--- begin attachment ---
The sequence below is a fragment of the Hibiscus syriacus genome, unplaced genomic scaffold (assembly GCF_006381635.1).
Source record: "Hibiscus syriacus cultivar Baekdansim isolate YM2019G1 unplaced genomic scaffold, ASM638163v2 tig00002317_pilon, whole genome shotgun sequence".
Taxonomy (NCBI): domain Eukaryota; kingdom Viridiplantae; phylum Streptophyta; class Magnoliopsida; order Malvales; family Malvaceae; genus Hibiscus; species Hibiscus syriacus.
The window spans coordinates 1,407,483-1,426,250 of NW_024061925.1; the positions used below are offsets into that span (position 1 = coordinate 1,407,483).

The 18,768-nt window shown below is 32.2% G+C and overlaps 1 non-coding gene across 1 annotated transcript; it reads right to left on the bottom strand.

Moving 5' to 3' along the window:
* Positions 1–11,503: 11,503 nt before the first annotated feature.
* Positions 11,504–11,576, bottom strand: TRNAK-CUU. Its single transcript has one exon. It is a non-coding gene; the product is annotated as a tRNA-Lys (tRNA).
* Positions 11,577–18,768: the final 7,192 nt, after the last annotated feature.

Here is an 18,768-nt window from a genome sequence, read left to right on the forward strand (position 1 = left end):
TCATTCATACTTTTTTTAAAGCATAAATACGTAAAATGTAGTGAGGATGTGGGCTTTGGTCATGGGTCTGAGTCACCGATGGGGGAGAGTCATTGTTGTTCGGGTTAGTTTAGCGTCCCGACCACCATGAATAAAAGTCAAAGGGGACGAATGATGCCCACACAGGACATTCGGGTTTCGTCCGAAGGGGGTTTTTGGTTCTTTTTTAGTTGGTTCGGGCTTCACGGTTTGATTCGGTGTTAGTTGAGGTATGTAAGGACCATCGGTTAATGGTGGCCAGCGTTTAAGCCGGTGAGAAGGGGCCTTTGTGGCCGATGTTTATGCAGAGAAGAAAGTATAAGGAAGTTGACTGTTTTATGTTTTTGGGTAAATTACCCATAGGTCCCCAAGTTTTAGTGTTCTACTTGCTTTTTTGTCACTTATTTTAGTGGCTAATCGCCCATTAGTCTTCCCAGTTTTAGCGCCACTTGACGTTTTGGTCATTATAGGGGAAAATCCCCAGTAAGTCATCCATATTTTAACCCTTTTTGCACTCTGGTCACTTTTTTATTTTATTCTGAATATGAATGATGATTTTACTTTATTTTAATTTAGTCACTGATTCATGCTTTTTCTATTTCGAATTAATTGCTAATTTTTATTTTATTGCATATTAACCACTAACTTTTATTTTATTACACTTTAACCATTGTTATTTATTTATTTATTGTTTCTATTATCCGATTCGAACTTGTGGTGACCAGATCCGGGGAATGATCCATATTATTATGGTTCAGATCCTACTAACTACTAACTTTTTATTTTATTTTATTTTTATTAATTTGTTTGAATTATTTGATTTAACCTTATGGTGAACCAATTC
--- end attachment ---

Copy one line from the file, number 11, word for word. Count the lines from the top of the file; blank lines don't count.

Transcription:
TCATTCATACTTTTTTTAAAGCATAAATACGTAAAATGTAGTGAGGATGTGGGCTTTGGTCATGGGTCTGAGTCACCGATGGGGGAGAGTCATTGTTGTTCGGGTTAGTTTAGCGTCCCGACCACCATGAATAAAAGTCAAAGGGGACGAATGATGCCCACACAGGACATTCGGGTTTCGTCCGAAGGGGGTTTTTGGTTCTTTTTTAGTTGGTTCGGGCTTCACGGTTTGATTCGGTGTTAGTTGAGGTATGTAAGGACCATCGGTTAATGGTGGCCAGCGTTTAAGCCGGTGAGAAGGGGCCTTTGTGGCCGATGTTTATGCAGAGAAGAAAGTATAAGGAAGTTGACTGTTTTATGTTTTTGGGTAAATTACCCATAGGTCCCCAAGTTTTAGTGTTCTACTTGCTTTTTTGTCACTTATTTTAGTGGCTAATCGCCCATTAGTCTTCCCAGTTTTAGCGCCACTTGACGTTTTGGTCATTATAGGGGAAAATCCCCAGTAAGTCATCCATATTTTAACCCTTTTTGCACTCTGGTCACTTTTTTATTTTATTCTGAATATGAATGATGATTTTACTTTATTTTAATTTAGTCACTGATTCATGCTTTTTCTATTTCGAATTAATTGCTAATTTTTATTTTATTGCATATTAACCACTAACTTTTATTTTATTACACTTTAACCATTGTTATTTATTTATTTATTGTTTCTATTATCCGATTCGAACTTGTGGTGACCAGATCCGGGGAATGATCCATATTATTATGGTTCAGATCCTACTAACTACTAACTTTTTATTTTATTTTATTTTTATTAATTTGTTTGAATTATTTGATTTAACCTTATGGTGAACCAATTC